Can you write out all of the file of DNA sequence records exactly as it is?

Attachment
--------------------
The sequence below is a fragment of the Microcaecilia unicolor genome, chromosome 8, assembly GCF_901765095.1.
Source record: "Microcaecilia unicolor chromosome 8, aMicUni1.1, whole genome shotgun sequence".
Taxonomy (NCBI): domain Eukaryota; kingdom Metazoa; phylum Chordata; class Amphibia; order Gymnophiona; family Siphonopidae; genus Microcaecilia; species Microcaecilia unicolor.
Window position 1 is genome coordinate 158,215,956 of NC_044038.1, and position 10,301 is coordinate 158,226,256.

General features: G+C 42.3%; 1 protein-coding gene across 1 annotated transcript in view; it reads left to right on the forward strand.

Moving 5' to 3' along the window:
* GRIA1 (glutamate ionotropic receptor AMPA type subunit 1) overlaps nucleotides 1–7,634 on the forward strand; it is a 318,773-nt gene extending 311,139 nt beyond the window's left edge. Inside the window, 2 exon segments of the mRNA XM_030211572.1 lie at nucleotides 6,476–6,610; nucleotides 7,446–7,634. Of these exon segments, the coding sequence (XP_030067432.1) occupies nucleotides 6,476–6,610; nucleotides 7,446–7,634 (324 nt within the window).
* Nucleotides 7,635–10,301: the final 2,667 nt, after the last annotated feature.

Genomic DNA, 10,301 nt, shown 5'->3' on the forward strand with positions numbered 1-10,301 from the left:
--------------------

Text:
The sequence below is a fragment of the Microcaecilia unicolor genome, chromosome 8, assembly GCF_901765095.1.
Source record: "Microcaecilia unicolor chromosome 8, aMicUni1.1, whole genome shotgun sequence".
Taxonomy (NCBI): domain Eukaryota; kingdom Metazoa; phylum Chordata; class Amphibia; order Gymnophiona; family Siphonopidae; genus Microcaecilia; species Microcaecilia unicolor.
Window position 1 is genome coordinate 158,215,956 of NC_044038.1, and position 10,301 is coordinate 158,226,256.

General features: G+C 42.3%; 1 protein-coding gene across 1 annotated transcript in view; it reads left to right on the forward strand.

Moving 5' to 3' along the window:
* GRIA1 (glutamate ionotropic receptor AMPA type subunit 1) overlaps nucleotides 1–7,634 on the forward strand; it is a 318,773-nt gene extending 311,139 nt beyond the window's left edge. Inside the window, 2 exon segments of the mRNA XM_030211572.1 lie at nucleotides 6,476–6,610; nucleotides 7,446–7,634. Of these exon segments, the coding sequence (XP_030067432.1) occupies nucleotides 6,476–6,610; nucleotides 7,446–7,634 (324 nt within the window).
* Nucleotides 7,635–10,301: the final 2,667 nt, after the last annotated feature.

Genomic DNA, 10,301 nt, shown 5'->3' on the forward strand with positions numbered 1-10,301 from the left: